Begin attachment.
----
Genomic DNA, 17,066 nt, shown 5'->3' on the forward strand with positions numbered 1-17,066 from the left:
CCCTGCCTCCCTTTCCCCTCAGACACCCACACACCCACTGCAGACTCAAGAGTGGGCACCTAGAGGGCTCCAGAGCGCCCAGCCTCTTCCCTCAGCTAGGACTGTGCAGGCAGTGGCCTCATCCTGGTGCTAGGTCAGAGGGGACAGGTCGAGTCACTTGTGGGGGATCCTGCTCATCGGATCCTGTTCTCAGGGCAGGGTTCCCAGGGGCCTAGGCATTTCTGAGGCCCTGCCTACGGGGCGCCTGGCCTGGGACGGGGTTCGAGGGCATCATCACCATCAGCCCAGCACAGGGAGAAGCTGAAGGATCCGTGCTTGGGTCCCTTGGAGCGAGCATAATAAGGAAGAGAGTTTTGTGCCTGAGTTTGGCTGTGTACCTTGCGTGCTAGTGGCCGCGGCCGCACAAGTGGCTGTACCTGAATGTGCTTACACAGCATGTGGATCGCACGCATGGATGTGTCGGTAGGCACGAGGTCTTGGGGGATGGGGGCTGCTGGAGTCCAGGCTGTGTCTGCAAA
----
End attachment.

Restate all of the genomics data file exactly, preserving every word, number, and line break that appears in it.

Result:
Genomic DNA, 17,066 nt, shown 5'->3' on the forward strand with positions numbered 1-17,066 from the left:
CCCTGCCTCCCTTTCCCCTCAGACACCCACACACCCACTGCAGACTCAAGAGTGGGCACCTAGAGGGCTCCAGAGCGCCCAGCCTCTTCCCTCAGCTAGGACTGTGCAGGCAGTGGCCTCATCCTGGTGCTAGGTCAGAGGGGACAGGTCGAGTCACTTGTGGGGGATCCTGCTCATCGGATCCTGTTCTCAGGGCAGGGTTCCCAGGGGCCTAGGCATTTCTGAGGCCCTGCCTACGGGGCGCCTGGCCTGGGACGGGGTTCGAGGGCATCATCACCATCAGCCCAGCACAGGGAGAAGCTGAAGGATCCGTGCTTGGGTCCCTTGGAGCGAGCATAATAAGGAAGAGAGTTTTGTGCCTGAGTTTGGCTGTGTACCTTGCGTGCTAGTGGCCGCGGCCGCACAAGTGGCTGTACCTGAATGTGCTTACACAGCATGTGGATCGCACGCATGGATGTGTCGGTAGGCACGAGGTCTTGGGGGATGGGGGCTGCTGGAGTCCAGGCTGTGTCTGCAAA